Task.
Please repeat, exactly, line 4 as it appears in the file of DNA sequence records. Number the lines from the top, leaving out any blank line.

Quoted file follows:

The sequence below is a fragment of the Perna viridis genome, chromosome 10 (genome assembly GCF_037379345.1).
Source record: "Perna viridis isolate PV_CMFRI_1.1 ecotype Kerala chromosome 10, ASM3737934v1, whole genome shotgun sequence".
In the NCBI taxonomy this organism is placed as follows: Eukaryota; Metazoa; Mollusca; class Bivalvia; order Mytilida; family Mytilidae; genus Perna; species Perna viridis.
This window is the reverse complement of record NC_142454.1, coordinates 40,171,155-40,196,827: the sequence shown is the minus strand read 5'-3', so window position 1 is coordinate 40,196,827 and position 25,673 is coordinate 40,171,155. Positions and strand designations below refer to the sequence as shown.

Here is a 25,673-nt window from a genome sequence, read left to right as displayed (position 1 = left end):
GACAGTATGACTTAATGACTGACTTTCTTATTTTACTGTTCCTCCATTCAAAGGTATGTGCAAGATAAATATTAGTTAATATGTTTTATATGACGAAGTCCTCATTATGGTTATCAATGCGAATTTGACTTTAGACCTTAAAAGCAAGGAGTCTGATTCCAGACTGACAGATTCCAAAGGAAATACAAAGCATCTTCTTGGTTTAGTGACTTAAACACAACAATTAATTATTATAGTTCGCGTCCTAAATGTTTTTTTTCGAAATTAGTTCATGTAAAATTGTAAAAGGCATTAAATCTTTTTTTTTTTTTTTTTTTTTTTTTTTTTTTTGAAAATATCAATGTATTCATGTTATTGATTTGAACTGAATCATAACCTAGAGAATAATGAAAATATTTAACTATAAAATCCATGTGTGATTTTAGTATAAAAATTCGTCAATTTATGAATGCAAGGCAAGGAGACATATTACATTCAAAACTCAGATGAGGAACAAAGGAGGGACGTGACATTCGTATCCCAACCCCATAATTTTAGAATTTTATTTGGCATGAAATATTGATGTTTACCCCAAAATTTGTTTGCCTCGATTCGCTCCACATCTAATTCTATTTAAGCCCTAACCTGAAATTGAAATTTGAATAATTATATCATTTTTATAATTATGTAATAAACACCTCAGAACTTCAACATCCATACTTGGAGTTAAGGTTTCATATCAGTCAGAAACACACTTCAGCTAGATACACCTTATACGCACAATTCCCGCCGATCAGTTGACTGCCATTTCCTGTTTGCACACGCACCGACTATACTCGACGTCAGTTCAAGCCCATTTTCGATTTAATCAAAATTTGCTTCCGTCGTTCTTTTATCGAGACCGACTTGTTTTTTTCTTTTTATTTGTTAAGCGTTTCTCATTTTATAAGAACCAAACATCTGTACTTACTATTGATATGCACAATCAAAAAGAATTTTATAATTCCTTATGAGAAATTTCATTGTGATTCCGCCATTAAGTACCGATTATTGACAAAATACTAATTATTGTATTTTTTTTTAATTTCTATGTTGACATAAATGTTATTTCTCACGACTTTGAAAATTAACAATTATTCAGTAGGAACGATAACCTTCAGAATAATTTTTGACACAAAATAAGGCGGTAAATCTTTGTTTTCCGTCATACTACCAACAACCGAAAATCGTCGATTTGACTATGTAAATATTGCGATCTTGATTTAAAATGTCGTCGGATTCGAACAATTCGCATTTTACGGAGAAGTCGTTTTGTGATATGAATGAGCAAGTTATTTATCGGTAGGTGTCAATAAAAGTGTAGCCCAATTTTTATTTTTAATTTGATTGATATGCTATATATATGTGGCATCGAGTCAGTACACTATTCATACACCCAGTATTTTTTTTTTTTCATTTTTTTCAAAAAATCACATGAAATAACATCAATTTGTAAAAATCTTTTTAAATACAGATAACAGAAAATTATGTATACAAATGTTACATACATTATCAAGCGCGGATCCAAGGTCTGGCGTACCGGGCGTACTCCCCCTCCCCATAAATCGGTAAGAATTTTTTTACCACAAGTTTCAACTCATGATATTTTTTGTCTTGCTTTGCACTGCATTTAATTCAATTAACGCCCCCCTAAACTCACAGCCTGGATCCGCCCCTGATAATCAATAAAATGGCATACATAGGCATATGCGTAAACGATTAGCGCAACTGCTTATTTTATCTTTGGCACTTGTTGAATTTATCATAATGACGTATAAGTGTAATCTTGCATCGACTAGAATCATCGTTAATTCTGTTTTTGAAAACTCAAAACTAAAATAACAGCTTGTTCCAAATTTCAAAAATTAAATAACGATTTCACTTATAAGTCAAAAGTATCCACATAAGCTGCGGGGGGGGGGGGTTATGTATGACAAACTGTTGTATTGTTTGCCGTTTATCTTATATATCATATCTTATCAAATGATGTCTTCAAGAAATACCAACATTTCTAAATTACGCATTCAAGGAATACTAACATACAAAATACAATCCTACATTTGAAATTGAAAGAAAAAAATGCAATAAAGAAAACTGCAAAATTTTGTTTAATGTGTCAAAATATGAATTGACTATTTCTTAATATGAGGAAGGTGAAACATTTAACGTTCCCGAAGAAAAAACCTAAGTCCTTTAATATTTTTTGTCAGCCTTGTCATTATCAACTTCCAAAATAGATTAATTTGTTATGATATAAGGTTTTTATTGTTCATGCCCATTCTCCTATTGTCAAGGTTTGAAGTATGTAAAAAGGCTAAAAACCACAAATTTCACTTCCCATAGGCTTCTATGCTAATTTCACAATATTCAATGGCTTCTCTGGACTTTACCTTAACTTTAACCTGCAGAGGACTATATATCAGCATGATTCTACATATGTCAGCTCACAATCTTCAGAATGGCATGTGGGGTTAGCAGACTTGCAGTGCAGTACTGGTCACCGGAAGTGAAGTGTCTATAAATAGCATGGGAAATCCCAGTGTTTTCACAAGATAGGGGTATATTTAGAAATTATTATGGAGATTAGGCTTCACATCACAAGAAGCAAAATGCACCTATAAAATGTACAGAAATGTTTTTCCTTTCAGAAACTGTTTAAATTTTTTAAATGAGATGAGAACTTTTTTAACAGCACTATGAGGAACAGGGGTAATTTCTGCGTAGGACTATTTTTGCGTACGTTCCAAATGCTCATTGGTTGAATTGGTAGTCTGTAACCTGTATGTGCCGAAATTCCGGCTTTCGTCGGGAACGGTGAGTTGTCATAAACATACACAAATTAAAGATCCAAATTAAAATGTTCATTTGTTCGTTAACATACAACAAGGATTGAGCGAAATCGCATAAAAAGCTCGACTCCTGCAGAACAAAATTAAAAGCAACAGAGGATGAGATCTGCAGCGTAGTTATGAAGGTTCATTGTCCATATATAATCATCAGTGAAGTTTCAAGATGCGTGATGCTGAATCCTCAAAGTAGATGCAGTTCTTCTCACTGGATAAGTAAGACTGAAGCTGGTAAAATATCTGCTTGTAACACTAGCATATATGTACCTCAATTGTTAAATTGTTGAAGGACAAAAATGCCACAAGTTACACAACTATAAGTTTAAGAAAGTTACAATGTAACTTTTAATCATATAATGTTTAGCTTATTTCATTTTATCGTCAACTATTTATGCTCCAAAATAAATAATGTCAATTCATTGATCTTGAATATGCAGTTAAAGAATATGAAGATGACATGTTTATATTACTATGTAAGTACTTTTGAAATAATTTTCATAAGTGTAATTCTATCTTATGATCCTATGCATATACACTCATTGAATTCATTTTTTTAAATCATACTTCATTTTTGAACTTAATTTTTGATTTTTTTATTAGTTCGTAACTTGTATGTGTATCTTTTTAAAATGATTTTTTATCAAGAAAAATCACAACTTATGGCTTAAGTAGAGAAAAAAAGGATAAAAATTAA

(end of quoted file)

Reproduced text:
This window is the reverse complement of record NC_142454.1, coordinates 40,171,155-40,196,827: the sequence shown is the minus strand read 5'-3', so window position 1 is coordinate 40,196,827 and position 25,673 is coordinate 40,171,155. Positions and strand designations below refer to the sequence as shown.